The Iron Rod Podcast
The Iron Rod Podcast
Iron Rod 154 - D&C 98 & 100

Section 98 teaches how we are to proclaim peace and renounce war. Section 100 tells us how the Lord ordained Sidney to be a spokesman for Joseph.


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3 comments on “Iron Rod 154 – D&C 98 & 100

  1. Ranae Nov 14, 2021

    Here is my ongoing experience with section 98:1-10. In 2020 I was one of many people who had been praying for the future of America (and the welfare of the world in general). The morning of the the election on Nov 3, I had a prompting to read section 98, so I opened my scriptures and read:
    “Verily, I say unto you my friends, fear not, let your hearts be comforted; yea, rejoice evermore, and in everything give thanks; waiting patiently on the Lord, for your prayers have entered into the ears of the Lord of Sabaoth, and are recorded with this seal and testament – the Lord hath sworn and decreed that they shall be granted.”
    So far, so good, right? I felt tremendous comfort that things would be well. Now, a year later, after watching the trajectory of events, I read:
    “Therefore, he giveth this promise unto you, with an immutable covenant that they shall be fulfilled; and all things wherewith you have been afflicted shall work together for your good, and to my name’s glory, saith the Lord.”
    Again, a reassurance that all will be well, that promises will be fulfilled, that the afflictions will be for my (our) good, and that God will be glorified.

    The next few verses about Constitutional law has helped me gain some perspective on what benefit God might be working toward. The past couple years in particular have been an education about Constitutional vs. man-made laws. Initially, people sat back waiting for the storm to pass, or for someone to sweep in to save the day. Now many people are studying the Constitution, especially related to maintaining the rights and privileges which belong to mankind. They are taking back their delegated power and removing officials that refuse to represent the people, or taking their cases to the courts to stop unlawful abuse of power. They are seeking for honest and wise people to place into those seats of power who will maintain their rights and advocate for the people instead of enriching themselves and abusing those they are supposed to represent.

    It seems that many abuses of power were designed to rile the people up to violence, which could have been used to justify martial law. But, for the most part, the people have not responded in kind. They are seeking peaceful solutions where possible, waiting for the courts to have their day. Compare the treatment of the January 6th prisoners to what the early saints endured. Yet no one is calling for violence against the jailers or the mayor of DC. Have we as a country learned how to endure suffering yet? Trusting that God’s justice will prevail?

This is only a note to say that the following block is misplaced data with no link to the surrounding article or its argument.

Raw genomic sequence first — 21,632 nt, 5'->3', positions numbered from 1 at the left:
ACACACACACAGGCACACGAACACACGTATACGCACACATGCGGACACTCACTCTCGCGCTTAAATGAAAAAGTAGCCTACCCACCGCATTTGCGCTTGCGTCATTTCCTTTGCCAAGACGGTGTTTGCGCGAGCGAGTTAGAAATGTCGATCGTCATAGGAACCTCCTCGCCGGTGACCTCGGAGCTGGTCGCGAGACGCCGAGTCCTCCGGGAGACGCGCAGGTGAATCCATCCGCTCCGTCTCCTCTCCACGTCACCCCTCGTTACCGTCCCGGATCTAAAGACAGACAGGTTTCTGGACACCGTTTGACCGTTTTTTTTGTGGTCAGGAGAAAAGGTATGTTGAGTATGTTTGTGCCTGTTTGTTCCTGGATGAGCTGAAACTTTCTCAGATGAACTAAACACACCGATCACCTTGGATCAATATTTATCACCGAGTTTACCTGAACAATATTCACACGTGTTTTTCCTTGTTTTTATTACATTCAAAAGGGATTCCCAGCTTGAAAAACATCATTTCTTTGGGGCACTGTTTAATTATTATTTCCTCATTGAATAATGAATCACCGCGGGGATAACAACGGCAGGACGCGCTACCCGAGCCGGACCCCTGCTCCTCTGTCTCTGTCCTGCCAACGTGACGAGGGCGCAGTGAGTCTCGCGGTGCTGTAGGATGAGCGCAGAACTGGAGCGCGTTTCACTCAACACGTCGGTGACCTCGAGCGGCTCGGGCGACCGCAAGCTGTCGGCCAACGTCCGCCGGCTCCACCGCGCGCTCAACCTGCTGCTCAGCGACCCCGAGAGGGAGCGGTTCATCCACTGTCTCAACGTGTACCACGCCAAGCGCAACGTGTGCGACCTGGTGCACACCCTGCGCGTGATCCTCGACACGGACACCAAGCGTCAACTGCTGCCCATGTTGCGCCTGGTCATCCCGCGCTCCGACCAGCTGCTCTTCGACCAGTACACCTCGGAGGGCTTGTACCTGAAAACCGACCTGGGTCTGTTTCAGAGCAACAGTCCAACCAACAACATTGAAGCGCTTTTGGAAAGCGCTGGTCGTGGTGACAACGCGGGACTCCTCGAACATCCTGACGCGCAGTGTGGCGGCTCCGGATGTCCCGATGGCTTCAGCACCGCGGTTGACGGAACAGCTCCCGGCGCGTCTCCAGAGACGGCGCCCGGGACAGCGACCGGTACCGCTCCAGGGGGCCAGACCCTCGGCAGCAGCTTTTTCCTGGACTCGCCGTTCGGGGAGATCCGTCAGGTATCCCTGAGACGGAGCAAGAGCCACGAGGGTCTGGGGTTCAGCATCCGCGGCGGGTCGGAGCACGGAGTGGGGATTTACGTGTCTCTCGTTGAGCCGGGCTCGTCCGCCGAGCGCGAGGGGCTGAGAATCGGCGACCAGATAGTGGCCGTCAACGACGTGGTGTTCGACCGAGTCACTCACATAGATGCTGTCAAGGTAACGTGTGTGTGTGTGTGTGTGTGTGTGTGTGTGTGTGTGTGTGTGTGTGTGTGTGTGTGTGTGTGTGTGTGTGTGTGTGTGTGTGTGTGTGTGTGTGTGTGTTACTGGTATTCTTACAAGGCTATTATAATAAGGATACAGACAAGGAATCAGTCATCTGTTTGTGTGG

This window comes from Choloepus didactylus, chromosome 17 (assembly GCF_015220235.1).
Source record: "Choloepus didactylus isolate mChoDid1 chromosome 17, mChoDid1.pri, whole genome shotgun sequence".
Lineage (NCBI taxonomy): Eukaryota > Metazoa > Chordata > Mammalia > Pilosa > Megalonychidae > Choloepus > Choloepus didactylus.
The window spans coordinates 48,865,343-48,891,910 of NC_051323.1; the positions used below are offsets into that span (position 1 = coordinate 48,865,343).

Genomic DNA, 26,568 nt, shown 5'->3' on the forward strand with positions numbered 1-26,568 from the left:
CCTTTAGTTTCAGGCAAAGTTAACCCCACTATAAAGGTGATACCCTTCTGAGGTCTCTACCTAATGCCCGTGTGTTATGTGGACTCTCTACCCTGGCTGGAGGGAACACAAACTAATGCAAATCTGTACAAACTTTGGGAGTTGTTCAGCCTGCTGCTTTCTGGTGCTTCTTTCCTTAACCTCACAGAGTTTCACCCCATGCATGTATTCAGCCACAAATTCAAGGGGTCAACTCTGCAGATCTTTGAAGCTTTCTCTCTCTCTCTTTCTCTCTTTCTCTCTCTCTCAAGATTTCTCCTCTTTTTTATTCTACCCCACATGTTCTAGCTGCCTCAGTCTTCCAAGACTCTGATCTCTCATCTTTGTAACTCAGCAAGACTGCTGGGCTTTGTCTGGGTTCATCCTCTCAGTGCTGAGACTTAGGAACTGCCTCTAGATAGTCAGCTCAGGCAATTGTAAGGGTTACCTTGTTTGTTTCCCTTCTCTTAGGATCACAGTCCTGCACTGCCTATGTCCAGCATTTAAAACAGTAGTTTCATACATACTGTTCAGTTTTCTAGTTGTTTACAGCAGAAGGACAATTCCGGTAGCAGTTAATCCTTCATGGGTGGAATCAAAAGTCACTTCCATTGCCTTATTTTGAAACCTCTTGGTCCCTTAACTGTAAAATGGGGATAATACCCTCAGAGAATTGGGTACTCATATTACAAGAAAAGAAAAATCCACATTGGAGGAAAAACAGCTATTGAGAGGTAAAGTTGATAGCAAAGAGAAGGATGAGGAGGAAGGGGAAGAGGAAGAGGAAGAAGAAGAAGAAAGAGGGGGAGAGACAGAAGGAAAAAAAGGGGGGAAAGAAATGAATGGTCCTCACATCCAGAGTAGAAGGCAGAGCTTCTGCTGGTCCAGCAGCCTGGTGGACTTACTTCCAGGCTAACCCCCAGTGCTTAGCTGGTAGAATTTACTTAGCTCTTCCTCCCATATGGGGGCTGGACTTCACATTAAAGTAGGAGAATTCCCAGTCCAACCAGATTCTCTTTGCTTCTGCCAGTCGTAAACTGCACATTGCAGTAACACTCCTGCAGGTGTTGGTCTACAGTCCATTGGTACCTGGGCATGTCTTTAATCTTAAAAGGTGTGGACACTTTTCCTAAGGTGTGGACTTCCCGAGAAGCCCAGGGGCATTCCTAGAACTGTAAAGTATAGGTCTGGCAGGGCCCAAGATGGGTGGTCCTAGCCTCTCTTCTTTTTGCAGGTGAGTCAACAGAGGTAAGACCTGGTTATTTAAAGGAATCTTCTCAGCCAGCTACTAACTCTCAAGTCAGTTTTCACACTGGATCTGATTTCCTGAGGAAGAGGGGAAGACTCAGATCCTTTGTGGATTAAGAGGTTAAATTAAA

You may think this comment is too political for a religious forum, but I am simply sharing how I apply the scriptures to the circumstances I find myself in. The promise I read last November may have been originally spoken to other people, but the spirit confirmed that God would answer the prayers offered in behalf of our country, just as he heard and answered the prayers of the early Saints. This assurance has helped me to watch with curiosity to try and understand what God is doing today, and how we need to put faith in Him and His timeline and not our own desire for quick solutions.

  2. Peter Taylor Nov 16, 2021

    RE: former sins returning, I recall D&C 82:7:

    And now, verily I say unto you, I, the Lord, will not lay any sin to your charge; go your ways and sin no more; but unto that soul who sinneth shall the former sins return, saith the Lord your God.

    Personally, I lean towards Taylor’s stance that whether the former sins return or not – we are stained and in the same situation. Although at the end of the day, not really sure if this interpretation is true and/or if it really matters.

    • Yes, that verse is often used to support this idea. I notice how vague it is…it could just as easily mean that they begin committing the same sins again, not that the previously forgiven sins are now unforgiven. In fact, one of the more famous scriptures puts the emphasis on returning to old behaviors:
      3 Nephi 7:7-8
      And they did cause a great contention in the land, insomuch that the more righteous part of the people had nearly all become wicked; yea, there were but few righteous men among them. And thus six years had not passed away since the more part of the people had turned from their righteousness, like the dog to his vomit, or like the sow to her wallowing in the mire.